Mr Kent added: ‘It is quite clear that this defendant did not hang around shortly after Mr Porter’s murder, but fled the scene. He was finally arrested about 12 hours later, on Tuesday, April 27 at 12:30 p.m.

He was arrested after hiding under a caravan on a plot of land owned by his partner. He didn’t want to be found, he didn’t expect the police to find him, but they did.’

The jury was then shown a drone that flew through the scene, including photos allegedly attacking Mr Porter just moments before Wisniewski.

The Polish citizen, who sat in the dock listening to an interpreter during the proceedings, denies killing Mr Porter, claiming instead that he tried to save him after he was attacked by some men from the Frosty Jack.

Mr Kent said: ‘He claimed he was such a hero that he should get a medal from the Queen.

“There weren’t two men attacking Mr. Porter, it was Wisniewski.”

Jurors were also shown a series of emails sent by Wisniewski and his partner revealed a long-lasting anger towards those who worked on the channel, the jury was told.

Prosecutor Kent said: ‘On 27 November 2019, the Thames Valley Police investigation revealed that the defendant’s partner has purchased a plot of land near Model Row. That’s next to the canal.

Mr. Porter died on Monday, April 26, along the Grand Union Canal.  In the photo: the scene after his death

Mr. Porter died on Monday, April 26, along the Grand Union Canal.  In the photo: the scene after his death

Mr. Porter died on Monday, April 26, along the Grand Union Canal. In the photo: the scene after his death

“It was intended that she and the defendant would use the area, including the land, to repair and restore tour boats. They needed a trade permit for this.

“However, in early 2020, problems started to arise from flooding. That led to a series of emails from the defendant’s partner to the Canal Trust.

“It’s pretty obvious, even though the emails were in her name, he (Wisniewski) must have been a party to it.

She repeatedly complained about the condition of the canal, claiming it was terrible, neglected and not worth the money.

“She said some of the staff were incompetent. Because of the floods that happened in early 2020, she said the land could not be used and demanded compensation for the floods.”

The prosecutor continued: “They threatened legal action and sent a series of emails for six months. Permits are required to live on a boat. In January 2021 last year, the defendant paid the demurrage charges.

‘The defendant inquired about the withdrawal of his marketing authorisation. On Friday, April 23, he paid commercial fees. Three days later, the defendant killed Clive Porter,” said Mr Kent.

“We suggest that the emails in the background show the general frustration of the individuals. On April 26, the defendant took his frustration out on Clive Porter.’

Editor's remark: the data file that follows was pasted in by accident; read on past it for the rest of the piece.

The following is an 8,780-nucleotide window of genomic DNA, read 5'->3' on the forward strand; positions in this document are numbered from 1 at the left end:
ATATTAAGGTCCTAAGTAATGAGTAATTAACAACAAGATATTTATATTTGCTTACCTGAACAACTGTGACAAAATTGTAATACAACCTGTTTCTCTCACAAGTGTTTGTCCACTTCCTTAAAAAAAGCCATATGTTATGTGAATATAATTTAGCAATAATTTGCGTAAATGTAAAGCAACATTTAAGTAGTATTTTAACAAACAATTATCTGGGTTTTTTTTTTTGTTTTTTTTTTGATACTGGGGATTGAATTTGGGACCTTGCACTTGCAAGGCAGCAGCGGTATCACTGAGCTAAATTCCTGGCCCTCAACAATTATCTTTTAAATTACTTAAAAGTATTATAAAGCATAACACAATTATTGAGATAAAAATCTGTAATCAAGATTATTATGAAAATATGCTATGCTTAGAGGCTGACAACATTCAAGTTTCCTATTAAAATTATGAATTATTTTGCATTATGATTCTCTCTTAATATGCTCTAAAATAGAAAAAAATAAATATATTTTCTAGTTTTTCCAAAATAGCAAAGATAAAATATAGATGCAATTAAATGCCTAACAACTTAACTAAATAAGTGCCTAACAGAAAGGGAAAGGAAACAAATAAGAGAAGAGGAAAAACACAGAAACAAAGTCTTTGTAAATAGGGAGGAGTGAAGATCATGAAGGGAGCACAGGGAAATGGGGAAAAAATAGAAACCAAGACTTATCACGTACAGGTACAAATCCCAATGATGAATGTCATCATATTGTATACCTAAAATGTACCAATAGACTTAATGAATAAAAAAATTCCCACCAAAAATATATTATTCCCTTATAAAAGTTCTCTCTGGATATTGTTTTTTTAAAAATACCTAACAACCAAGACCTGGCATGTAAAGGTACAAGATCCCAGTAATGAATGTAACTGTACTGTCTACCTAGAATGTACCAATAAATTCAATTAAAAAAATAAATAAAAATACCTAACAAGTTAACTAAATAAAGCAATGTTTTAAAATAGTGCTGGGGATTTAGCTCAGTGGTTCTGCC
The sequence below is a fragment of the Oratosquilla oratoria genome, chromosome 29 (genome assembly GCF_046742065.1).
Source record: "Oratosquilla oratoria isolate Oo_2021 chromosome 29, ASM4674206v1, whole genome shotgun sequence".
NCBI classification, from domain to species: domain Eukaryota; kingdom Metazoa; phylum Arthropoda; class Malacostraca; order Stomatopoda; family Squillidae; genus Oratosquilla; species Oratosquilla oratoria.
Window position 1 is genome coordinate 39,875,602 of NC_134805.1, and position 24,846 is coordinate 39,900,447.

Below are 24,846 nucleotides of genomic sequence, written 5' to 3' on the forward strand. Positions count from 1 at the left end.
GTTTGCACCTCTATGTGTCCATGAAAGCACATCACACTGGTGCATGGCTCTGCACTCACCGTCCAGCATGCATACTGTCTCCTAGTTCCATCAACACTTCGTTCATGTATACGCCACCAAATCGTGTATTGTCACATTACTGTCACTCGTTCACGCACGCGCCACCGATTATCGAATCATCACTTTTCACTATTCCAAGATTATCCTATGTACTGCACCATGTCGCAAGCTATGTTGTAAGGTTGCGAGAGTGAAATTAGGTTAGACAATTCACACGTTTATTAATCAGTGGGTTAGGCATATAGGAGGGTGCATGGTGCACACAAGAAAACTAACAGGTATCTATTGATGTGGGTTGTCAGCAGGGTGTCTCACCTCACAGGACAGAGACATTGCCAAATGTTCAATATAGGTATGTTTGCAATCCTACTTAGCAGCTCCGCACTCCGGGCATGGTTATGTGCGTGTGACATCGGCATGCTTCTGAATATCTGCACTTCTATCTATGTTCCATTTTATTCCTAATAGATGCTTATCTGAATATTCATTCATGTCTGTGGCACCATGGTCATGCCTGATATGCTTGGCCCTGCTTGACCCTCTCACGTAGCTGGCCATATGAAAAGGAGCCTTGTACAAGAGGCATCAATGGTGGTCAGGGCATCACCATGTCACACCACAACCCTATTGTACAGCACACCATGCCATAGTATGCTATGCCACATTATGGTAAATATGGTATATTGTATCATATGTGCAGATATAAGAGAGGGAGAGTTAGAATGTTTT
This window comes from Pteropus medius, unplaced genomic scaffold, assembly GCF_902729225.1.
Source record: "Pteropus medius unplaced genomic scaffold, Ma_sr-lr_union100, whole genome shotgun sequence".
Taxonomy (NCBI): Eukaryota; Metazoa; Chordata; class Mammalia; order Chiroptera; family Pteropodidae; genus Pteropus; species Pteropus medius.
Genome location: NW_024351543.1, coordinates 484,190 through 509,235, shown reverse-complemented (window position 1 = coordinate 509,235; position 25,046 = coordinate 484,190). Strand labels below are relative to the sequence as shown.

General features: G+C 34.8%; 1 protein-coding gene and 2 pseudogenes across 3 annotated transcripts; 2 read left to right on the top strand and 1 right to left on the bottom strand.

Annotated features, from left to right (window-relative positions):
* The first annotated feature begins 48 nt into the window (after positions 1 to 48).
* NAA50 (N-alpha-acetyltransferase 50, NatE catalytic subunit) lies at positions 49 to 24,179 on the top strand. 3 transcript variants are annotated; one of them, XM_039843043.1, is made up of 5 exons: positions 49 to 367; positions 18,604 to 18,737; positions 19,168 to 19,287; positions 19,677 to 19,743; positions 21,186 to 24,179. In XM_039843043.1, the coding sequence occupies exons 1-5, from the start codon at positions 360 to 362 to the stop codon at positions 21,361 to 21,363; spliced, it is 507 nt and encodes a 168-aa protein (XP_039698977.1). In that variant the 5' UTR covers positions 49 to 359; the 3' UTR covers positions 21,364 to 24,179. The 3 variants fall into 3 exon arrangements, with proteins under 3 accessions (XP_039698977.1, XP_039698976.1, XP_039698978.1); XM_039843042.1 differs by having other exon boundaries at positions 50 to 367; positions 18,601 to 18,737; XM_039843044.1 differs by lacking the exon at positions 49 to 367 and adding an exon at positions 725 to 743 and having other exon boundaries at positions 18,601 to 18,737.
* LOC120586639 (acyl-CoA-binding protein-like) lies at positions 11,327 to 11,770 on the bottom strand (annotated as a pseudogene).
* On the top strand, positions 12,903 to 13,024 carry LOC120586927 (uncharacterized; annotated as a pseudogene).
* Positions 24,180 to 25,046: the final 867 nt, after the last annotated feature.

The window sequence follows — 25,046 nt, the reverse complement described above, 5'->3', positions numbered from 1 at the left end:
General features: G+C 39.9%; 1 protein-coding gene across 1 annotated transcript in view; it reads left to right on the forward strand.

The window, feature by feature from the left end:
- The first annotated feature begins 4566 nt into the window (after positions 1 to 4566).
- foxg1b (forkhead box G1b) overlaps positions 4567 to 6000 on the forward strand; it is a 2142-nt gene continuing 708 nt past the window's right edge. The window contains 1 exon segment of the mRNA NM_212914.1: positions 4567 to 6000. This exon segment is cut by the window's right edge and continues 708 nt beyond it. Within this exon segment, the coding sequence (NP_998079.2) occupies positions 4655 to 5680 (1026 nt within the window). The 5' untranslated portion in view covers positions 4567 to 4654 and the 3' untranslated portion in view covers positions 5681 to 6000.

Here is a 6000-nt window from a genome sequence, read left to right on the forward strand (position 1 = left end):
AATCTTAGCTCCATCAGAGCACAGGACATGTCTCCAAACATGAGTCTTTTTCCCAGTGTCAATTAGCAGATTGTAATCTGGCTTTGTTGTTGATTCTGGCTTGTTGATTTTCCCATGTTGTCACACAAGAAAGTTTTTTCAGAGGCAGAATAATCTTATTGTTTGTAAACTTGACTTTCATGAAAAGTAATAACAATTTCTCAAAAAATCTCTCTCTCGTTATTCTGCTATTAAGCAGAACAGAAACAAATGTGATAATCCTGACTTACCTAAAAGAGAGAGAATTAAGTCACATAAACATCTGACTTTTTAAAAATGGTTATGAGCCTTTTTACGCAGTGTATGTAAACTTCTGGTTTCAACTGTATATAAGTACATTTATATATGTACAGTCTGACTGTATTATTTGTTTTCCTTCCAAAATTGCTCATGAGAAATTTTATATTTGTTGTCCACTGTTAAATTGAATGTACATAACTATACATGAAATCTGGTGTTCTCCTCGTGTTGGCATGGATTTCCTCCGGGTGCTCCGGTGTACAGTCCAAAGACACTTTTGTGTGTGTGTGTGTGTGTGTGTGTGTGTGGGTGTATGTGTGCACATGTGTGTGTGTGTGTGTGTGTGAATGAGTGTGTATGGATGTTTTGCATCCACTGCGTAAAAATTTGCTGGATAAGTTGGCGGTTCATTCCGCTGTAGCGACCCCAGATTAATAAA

The prosecution also took the jury through some witness statements from the day of the attack.

He said, “Philip Francis walked toward the canal path to the Frosty Jack.

“He said he saw a man checking the boat and taking something out of his bag and attaching it to the boat.

“The witness had already noticed the suspect’s boat and he saw a man standing in that brag with a camera.

Wisniewski, of Wharf Road, Birmingham, denies a single charge of murder.  The trial, at Reading Crown Court (pictured) is expected to take three weeks

Wisniewski, of Wharf Road, Birmingham, denies a single charge of murder.  The trial, at Reading Crown Court (pictured) is expected to take three weeks

Wisniewski, of Wharf Road, Birmingham, denies a single charge of murder. The trial, at Reading Crown Court (pictured) is expected to take three weeks

“The defendant said to Mr Francis something along the lines of ‘they should be purifying the water instead of doing that’, making it his business to see what Mr Porter was doing.

“He walked along the path past the suspect and sat in his car for a while. He saw no one else along the towpath.

“Zachary Tennyson was out walking his dog. He saw the suspect with his boat and Clive Porter was on the towpath.

“Zachary said the defendant seemed angry. He had a furrowed brow and a frowning face.

“He had headphones on, so didn’t hear, but saw the two men talking. The only other man he saw was a male jogger.

“Patricia Card was out with her grandson. As she and her grandson were walking down the towpath, she saw two men arguing. The shorter man said things like “I paid for this”.

“As far as she could see, he was getting more and more aggressive. The taller man remained calm.

“Later she saw the shorter man, who would be Wisniewski, and noticed that his hand appeared to be red.”

Wisniewski, of Wharf Road, Birmingham, denies a single charge of murder. The process is expected to take three weeks.

The hearing continues.